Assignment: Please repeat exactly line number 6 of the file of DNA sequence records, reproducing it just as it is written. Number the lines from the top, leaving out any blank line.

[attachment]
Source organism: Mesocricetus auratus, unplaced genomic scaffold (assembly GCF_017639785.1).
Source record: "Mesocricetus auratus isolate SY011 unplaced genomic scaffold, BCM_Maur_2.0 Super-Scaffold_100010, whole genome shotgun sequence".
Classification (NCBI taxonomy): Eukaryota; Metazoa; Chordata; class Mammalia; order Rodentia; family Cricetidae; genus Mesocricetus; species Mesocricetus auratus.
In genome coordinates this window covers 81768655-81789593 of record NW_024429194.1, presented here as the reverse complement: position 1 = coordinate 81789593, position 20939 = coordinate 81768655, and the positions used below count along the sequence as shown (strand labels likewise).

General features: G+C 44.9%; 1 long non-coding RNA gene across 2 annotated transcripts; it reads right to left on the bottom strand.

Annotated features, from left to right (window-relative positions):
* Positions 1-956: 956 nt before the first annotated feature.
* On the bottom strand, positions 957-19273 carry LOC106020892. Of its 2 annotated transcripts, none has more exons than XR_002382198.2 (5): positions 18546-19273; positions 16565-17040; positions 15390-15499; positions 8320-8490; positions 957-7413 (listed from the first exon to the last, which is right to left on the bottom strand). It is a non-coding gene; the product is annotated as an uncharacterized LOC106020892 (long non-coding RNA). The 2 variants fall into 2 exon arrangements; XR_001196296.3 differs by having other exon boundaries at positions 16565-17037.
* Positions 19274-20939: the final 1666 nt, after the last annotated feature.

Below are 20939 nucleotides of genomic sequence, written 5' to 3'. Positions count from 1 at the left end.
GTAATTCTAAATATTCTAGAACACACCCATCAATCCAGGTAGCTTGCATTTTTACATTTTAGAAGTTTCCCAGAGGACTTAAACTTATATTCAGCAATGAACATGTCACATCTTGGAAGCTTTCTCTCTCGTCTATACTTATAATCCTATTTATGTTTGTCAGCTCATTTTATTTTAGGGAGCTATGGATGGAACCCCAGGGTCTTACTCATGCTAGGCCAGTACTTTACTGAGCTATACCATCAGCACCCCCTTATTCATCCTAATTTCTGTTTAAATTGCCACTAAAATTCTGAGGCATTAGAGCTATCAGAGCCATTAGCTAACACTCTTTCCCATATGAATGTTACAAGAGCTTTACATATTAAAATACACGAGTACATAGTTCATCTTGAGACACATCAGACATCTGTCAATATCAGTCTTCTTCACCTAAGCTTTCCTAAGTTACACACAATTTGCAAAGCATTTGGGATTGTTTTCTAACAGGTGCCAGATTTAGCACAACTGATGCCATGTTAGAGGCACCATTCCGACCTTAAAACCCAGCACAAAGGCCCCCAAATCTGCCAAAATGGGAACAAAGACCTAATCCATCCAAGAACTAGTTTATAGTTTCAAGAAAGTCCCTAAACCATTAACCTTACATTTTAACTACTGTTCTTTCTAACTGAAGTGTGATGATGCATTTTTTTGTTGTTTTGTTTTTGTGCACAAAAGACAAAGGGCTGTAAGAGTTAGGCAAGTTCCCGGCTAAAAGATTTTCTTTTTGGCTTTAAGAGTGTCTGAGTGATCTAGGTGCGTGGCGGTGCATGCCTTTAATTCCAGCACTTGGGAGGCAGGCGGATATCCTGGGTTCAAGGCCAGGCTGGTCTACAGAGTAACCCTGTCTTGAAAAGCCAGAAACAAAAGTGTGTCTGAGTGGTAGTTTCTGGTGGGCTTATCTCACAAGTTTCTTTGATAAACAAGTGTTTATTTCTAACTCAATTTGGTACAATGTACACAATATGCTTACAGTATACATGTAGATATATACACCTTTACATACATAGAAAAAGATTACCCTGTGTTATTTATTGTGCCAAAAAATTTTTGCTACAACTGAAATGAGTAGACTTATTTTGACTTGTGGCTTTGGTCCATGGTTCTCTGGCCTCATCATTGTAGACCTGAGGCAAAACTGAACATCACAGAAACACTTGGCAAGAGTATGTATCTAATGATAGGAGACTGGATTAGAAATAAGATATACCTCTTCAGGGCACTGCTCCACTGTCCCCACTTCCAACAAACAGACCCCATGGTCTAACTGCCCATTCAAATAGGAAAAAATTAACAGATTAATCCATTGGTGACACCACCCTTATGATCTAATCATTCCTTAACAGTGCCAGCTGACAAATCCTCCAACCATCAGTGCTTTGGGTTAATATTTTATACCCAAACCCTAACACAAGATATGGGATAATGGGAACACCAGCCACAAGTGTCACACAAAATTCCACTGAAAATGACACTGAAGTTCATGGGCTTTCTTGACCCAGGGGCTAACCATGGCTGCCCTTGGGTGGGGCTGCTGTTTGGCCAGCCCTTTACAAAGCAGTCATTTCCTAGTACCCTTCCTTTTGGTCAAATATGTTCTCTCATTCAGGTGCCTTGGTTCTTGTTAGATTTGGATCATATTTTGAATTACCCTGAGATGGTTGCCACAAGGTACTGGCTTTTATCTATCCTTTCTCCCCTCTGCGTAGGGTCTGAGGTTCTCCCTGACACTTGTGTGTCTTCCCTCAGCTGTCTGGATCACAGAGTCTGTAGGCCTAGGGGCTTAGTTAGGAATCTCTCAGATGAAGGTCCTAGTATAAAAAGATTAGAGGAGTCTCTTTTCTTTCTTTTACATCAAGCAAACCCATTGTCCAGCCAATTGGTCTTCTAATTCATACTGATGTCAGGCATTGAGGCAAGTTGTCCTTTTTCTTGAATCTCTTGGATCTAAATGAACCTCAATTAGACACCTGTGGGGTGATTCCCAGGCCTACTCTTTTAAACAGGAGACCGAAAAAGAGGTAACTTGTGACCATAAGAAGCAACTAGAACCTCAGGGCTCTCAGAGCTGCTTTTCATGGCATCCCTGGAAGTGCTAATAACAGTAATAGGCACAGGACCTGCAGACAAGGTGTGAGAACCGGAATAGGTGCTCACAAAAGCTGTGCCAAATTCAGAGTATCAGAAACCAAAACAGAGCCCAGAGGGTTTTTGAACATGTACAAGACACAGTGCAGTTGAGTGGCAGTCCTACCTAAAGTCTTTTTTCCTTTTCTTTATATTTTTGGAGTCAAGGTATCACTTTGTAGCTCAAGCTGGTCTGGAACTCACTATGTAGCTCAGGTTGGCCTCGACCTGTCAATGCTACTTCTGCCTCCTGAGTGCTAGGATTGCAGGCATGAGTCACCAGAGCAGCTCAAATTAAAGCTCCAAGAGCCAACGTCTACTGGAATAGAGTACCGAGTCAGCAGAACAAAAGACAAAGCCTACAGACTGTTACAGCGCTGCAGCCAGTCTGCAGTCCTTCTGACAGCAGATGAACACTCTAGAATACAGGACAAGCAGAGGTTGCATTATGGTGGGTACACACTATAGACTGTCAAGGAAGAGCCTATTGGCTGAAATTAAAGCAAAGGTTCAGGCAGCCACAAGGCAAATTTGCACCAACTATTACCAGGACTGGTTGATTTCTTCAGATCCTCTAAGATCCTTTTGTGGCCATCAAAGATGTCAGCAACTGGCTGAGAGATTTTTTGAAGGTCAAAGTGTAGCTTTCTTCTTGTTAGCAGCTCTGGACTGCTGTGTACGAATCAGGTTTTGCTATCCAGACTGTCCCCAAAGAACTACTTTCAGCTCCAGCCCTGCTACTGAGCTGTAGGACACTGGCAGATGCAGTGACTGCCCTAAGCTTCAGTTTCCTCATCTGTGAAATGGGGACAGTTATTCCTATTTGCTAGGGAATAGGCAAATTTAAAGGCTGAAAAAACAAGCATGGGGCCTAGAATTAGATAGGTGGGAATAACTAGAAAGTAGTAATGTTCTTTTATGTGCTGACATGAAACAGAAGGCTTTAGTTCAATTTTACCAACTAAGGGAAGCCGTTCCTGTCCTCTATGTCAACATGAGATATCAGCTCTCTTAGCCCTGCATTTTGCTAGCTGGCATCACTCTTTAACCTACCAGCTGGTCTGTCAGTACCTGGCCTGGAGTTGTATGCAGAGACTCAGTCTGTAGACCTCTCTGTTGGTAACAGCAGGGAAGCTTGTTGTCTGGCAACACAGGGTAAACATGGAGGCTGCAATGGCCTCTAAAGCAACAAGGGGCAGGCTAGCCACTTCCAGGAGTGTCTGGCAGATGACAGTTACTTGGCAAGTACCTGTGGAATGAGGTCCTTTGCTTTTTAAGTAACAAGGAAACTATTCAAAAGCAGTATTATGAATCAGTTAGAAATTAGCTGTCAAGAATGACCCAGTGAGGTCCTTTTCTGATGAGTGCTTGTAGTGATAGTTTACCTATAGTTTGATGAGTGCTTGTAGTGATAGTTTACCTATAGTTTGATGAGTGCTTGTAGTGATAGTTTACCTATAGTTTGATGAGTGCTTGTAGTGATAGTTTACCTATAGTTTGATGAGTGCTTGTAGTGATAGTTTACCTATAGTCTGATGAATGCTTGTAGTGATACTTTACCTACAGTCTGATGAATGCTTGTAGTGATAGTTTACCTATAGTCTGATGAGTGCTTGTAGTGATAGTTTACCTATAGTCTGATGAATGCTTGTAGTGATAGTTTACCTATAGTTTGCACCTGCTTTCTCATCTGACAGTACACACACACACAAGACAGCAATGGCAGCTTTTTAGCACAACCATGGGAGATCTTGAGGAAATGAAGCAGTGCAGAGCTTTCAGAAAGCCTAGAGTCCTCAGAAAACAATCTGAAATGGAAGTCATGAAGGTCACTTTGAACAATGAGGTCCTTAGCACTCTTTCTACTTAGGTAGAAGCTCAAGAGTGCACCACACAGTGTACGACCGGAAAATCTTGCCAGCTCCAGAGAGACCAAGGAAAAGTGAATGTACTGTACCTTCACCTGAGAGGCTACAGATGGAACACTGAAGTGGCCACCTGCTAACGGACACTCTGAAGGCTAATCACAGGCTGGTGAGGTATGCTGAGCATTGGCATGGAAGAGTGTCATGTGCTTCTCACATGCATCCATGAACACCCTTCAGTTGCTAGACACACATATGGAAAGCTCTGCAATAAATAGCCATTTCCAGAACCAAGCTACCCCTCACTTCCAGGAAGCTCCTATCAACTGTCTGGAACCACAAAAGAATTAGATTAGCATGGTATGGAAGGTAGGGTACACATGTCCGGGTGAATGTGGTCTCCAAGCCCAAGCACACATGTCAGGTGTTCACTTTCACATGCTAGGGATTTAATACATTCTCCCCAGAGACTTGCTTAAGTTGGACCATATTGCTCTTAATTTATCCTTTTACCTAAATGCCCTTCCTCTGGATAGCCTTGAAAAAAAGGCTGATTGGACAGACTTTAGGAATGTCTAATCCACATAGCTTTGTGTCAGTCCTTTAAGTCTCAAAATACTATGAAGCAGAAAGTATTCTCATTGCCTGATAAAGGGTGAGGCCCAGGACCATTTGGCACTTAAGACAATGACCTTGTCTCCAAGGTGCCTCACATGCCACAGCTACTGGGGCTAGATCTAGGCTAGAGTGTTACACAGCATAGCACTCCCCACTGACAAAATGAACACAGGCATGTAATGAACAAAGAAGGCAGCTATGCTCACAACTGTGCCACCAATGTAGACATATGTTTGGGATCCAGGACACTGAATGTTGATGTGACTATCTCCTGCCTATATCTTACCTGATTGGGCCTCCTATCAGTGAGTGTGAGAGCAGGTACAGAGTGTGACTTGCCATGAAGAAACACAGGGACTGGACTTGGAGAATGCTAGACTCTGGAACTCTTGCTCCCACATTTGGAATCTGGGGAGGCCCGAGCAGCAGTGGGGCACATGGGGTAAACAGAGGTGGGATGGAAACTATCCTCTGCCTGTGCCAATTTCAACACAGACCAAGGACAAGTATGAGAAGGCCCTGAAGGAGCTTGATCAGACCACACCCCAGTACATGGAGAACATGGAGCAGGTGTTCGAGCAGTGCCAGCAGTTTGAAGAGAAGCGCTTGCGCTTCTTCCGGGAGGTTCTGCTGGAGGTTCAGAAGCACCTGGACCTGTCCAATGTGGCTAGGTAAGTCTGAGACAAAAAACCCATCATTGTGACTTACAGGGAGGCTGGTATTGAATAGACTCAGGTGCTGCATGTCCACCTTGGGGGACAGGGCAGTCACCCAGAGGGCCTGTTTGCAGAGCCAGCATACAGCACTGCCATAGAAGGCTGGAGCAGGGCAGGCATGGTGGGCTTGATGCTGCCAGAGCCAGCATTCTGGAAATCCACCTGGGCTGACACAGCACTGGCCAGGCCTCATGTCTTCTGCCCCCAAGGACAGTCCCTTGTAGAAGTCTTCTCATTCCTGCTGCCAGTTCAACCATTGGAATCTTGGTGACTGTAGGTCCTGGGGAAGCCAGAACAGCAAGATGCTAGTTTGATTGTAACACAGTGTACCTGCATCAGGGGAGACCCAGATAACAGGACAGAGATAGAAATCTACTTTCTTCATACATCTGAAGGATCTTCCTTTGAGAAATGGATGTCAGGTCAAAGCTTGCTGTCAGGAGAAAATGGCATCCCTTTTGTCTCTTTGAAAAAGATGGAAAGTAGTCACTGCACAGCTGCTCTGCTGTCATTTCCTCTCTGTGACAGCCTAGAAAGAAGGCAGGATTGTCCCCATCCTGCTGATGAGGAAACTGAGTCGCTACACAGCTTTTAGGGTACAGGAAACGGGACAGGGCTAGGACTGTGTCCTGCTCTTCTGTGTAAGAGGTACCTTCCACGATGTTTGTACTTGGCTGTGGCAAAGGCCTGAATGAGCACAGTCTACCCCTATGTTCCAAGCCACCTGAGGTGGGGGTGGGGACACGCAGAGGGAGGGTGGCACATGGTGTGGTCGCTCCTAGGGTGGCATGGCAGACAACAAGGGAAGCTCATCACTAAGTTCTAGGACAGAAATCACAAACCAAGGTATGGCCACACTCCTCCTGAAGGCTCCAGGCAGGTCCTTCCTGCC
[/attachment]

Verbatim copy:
Annotated features, from left to right (window-relative positions):